By Stanley Bing
April 8, 2008

CNN Money reports that, according to a survey to be released Tuesday, Internet sales of cars, computers and other retail items will increase by 17% this year in spite of the current economic wilt.

“Retail sales online, excluding travel purchases, are set to grow to $204 billion in 2008 from $174.5 billion last year,” the story goes, “fueled by sales of apparel, computers and autos, according to a survey conducted by Internet analysis firm Forrester Research for Shop.org, the online arm of the National Retail Federation trade group. That projection is below the 21% increase seen in the prior year, but industry officials attribute it to the maturing of the business, not the sluggish economy.”

There are, I think, two factors at play here. The first is my personal experience with Forrester Research, which has always existed to pump up the jam on all new media, offering quote monkeys, studies and other background in support of the digiteri. Sometimes their studies are right. Sometimes they are wrong. But like all consultancies, they tend to tip generously toward the portion of the mercantile animal that’s offering them the greatest nourishment. So I always take such studies with a grain of salt.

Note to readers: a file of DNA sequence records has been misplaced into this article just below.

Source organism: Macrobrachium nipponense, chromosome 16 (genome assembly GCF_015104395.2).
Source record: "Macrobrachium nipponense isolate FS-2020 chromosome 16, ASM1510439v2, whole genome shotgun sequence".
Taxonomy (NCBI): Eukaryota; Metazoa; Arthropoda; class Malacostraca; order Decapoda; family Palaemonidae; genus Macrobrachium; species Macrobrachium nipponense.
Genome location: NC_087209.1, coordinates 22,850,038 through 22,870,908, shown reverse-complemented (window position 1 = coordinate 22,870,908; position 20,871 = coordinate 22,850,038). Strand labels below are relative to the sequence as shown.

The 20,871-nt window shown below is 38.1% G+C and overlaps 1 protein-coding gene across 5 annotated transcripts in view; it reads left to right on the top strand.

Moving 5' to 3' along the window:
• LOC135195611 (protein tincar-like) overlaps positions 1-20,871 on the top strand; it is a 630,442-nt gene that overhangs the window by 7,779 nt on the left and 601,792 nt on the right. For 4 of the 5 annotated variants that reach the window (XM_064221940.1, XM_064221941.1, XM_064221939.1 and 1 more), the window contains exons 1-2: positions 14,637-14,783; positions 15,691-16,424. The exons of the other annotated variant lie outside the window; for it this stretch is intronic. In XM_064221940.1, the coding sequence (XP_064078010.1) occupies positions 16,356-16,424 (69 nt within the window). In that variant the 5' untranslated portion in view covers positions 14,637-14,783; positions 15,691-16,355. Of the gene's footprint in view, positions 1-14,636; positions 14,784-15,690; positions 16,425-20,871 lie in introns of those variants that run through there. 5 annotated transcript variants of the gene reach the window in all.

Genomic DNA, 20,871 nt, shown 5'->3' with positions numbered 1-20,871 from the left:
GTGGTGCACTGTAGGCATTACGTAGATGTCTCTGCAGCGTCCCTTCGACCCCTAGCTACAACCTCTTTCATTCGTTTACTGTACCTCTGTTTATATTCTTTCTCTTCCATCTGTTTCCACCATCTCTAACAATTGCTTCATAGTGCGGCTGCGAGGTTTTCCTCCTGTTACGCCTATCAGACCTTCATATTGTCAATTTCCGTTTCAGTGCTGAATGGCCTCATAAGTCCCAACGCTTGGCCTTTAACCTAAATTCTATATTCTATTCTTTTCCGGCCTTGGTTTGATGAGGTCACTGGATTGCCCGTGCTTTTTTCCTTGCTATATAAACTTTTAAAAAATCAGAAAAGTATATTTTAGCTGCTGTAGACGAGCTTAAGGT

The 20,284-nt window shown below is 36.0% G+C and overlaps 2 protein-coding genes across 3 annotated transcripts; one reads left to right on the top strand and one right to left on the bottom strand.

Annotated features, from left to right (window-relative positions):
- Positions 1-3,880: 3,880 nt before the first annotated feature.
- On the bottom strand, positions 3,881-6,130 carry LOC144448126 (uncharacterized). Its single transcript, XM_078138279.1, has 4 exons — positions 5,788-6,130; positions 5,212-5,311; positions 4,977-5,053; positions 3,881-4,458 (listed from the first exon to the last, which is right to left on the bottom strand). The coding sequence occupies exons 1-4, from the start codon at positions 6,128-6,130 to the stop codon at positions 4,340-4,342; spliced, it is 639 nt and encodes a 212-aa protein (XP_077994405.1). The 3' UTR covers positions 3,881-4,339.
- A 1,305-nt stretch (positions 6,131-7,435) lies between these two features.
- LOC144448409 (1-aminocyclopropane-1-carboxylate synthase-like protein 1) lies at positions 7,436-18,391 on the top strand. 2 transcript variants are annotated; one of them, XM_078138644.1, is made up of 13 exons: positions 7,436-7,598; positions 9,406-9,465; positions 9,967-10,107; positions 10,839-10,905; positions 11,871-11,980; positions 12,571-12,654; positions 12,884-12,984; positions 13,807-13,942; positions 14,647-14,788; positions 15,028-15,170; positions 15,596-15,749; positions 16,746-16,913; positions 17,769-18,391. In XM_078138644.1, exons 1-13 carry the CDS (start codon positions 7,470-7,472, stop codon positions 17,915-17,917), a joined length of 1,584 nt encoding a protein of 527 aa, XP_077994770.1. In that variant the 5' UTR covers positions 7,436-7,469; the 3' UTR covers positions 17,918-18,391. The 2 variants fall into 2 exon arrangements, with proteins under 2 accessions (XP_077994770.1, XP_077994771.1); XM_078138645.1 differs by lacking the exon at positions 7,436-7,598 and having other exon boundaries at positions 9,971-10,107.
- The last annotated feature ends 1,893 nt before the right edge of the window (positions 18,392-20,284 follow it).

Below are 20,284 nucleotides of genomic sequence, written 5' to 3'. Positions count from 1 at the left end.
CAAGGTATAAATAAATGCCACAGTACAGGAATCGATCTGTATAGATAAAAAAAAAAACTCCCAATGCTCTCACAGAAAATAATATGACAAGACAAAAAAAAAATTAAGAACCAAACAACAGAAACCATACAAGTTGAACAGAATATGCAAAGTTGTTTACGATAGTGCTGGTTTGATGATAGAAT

Still, the findings make sense. This year, instead of going to bookstores all the time, I’ve shopped on Amazon (AMZN) more often. When I needed film for a retro-photo project I was contemplating, I went to B&H Photo online. I even got my rugs from some guys on E-Bay (EBAY). Paid 99-cents for a beautiful room rug, plus $160 in shipping. Okay, I know they made their money on the shipping, but still… what a deal! And obviously, there’s always the Apple (AAPL) iTunes store, which has probably eliminated all entertainment stores single-handedly. There used to be a big FYE on the corner near my office. Now it’s gone. I’m sure it will be replaced by either a bank or a super drugstore, the two great ubiquities of contemporary urban life.

We are now entering a zone where it’s quite possible that there will be two parallel realities, as there is in a quantum universe. In the real world, the one where real people move about in actual space and spend physical green money to purchase hard objects they carry home with them, there will be a dead economy, with low growth and high unemployment. In the virtual world, however, things will be terrific, as virtual funds rocket across imaginary counters, ringing fictional cash registers while providing digital goods and services. In the real world, the commercial zones of our cities lie empty except for drugstores, banks and chain coffee shops. In the virtual universe, a cornucopia of colorful opportunities await!

Of course, the time may come when we all run out of even virtual money. Then what will we do, I mean… really?

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